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Comment Re:It's dead either way, why not try this? (Score 0) 371

But that's a bizarre argument. Many uses other than encryption might also do this (lets say, hypothetically, that it was indeed a Public Radio Entropy Source)

So, we're going to take an empty channel, filled with random noise, and replace it with a transmission filled with random noise! Which will be less random than what we started with.

I'm not impressed yet :-)

Go on believing that steganography can't be detected. I'd rather be able to watch you, if necessary, than not.

Comment Re:It's dead either way, why not try this? (Score 1) 371

To say that you're not using real sources would be an understatement. The middle one is someone's entertaining list of things that they think will go extinct, offered more as comedy than anything else. The first is a 7-year-old interview with someone in Quatar, which just got Ham Radio around then, who offers no sources to substantiate his statement. And you seem to be assuming that the retirees cited by ARRL will all die and not be replaced, and the emergency groups will find something else to do, which makes no sense. But you are also relying on ARRL which has not presented any substantive survey on this issue.

QRZ, unlike ARRL, operates an online callbook, and thus can actually count the number of hams in many nations. Their survey is here. You need something with at least that much data to be taken seriously.

Comment Re:It's dead either way, why not try this? (Score 1) 371

So, you're proposing that since we might not be able to detect steganography, that we allow all possible use of encryption. However, the first example would have to be well enough hidden that it would not make significant use of a scarce resource, and thus that resource would not be denied to others. The second example would potentially lock lots of people out of many frequencies that would be in exclusive use for private communications.

Also, don't assume that we can not detect steganography and intruders in general. There is a very active community that does just that.

Comment Re:FCC is not considering anything. (Score 1) 371

he petitioner is not asking for encryption to be allowed for all traffic on all ham bands, as you have suggested at your site

With good governance, it would go that way. With bad governance, any abuser will be able to claim that they were performing a test or drill of emergency communications, and we will have no way to prove otherwise.

Since the petitioner was completely unaware of HSMM-MESH until yesterday, he didn't consider all of the possible abuses, and did not propose any governance means to deal with them.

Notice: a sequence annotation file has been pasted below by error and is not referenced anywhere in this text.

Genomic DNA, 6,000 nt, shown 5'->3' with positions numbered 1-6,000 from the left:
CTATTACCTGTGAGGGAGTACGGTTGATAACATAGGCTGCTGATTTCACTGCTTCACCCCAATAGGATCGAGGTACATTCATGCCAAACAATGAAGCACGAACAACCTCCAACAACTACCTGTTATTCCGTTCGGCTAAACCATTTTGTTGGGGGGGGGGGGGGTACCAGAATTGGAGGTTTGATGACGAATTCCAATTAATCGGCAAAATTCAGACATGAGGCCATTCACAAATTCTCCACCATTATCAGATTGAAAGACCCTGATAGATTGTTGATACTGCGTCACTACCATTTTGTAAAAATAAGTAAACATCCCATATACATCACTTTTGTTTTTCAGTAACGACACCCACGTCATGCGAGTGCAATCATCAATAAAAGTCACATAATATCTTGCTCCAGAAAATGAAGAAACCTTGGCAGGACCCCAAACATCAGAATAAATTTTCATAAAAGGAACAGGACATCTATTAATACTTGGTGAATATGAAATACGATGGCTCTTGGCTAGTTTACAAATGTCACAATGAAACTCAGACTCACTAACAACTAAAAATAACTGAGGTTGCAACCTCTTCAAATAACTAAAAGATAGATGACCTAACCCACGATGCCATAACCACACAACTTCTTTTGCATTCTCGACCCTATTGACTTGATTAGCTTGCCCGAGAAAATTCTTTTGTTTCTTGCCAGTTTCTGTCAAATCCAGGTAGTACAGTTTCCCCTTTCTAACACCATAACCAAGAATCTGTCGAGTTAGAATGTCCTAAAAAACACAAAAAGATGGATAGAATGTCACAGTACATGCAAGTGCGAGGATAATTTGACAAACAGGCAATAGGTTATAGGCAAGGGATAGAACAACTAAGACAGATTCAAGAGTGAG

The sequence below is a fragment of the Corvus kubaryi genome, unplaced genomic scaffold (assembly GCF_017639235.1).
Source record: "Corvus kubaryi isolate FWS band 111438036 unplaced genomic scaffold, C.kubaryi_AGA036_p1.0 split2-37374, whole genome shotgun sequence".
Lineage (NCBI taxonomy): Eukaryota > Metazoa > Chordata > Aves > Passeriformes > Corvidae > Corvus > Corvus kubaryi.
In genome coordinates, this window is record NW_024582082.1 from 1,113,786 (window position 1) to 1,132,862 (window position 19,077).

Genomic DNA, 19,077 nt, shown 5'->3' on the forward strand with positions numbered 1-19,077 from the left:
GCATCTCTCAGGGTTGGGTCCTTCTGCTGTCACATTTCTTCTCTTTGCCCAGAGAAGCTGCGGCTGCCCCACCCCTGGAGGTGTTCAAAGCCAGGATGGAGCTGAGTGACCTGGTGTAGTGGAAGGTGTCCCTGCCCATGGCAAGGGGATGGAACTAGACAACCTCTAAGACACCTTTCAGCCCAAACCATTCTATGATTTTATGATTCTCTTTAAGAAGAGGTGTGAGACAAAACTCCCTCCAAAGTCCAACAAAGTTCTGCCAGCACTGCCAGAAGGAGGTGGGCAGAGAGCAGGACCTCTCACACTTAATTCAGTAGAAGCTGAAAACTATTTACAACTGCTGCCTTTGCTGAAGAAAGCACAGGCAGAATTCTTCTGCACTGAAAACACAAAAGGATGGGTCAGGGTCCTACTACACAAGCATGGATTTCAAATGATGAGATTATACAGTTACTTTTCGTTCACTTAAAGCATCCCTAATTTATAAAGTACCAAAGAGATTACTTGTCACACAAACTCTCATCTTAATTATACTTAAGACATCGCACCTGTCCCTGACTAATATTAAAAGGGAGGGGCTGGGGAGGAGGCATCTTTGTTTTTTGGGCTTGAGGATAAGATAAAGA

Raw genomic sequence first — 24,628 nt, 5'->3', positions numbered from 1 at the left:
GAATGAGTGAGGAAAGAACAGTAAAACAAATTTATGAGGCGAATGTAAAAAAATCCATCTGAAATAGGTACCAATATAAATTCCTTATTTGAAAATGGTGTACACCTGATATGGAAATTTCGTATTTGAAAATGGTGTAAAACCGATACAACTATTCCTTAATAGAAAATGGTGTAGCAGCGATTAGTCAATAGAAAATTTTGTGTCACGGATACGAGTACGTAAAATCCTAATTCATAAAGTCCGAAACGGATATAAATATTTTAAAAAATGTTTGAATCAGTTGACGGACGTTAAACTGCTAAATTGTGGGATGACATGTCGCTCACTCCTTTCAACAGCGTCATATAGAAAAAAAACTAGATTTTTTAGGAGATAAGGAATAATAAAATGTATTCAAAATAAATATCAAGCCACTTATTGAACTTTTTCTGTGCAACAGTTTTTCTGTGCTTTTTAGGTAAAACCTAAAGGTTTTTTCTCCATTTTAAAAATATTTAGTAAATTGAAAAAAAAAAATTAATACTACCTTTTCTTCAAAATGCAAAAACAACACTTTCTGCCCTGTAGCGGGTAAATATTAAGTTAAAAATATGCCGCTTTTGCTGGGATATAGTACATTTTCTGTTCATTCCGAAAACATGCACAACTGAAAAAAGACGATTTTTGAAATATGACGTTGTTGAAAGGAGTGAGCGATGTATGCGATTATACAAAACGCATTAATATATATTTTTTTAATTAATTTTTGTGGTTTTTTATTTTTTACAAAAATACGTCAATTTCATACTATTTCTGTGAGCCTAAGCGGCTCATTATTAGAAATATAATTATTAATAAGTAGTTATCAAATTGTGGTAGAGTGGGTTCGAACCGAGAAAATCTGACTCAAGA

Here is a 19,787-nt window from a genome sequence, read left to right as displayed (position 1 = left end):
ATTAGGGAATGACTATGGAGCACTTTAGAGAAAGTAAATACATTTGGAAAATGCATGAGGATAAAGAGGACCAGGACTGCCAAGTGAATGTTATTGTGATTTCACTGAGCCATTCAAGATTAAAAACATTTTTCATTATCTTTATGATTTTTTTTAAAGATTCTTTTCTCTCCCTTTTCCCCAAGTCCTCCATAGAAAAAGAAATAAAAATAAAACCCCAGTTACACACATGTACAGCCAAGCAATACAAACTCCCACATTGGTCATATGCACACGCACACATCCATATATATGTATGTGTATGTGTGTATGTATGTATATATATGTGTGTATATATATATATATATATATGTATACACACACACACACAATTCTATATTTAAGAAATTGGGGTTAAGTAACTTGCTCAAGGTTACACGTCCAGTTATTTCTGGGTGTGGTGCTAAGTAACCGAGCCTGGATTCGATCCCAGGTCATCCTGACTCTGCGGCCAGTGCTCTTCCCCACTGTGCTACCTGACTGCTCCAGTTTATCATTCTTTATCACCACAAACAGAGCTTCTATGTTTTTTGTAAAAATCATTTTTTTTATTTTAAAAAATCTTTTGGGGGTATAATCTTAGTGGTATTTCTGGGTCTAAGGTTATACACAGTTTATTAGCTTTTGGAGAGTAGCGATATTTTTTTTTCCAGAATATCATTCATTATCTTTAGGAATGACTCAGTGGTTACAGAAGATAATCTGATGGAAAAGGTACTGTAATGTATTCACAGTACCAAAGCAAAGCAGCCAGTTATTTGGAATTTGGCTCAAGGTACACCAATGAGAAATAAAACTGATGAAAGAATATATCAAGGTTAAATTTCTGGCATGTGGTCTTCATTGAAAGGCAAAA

Comment Re:It's dead either way, why not try this? (Score 1) 371

Your first example would not have violated any rules, although the other operator might have died of boredom and, if deliberate, that would be murder :-) . Your second example would have if it were an encrypted message rather than just rubbing your fingers over the top row of the keyboard.

Unfortunately I think you would have to learn a bit more about the issue before you are able to mount a cogent objection.



Comment Re:It's dead either way, why not try this? (Score 1) 371

The sad part about it is this - the Technician class license material is not at all difficult to learn.

I passed the Technician, General, and Advanced in one session, with an evening's study. There was more arbitrary material (frequencies and the old names for satellite modes) in Extra so I had to come back for that. And it took 90 days to get to where I could do 13 WPM reliably and pass the 20 WPM test by only writing down material after "is", but nobody has to do that any more.

Comment Re:packet radio? (Score 1) 371

We had a 5.29 repeater in the SF Bay area that took years to pull, but got pulled. It turned out the control operator had moved away! He said he'd left the repeater in someone else's care, but if that person existed they did not police the repeater.

If you care about this, start writing letters to FCC. They really do enforcement if pushed, the letter file is here.

Submission + - Want NSA Attention? Use Encrypted Communications (informationweek.com) 1

CowboyRobot writes: Bad news for fans of anonymizing Tor networks, PGP and other encryption services: If you're attempting to avoid the National Security Agency's digital dragnet, you may be making yourself a target, as well as legally allowing the agency to retain your communications indefinitely — and even use them to test the latest code-breaking tools. Those revelations come via leaked documents that detail the operating guidelines for secret NSA surveillance programs authorized by Congress in 2008. Those documents include a one-page memorandum from a U.S. Foreign Intelligence Surveillance Court (FISA) judge, saying that the guidelines don't violate Fourth Amendment protections against unreasonable searches.

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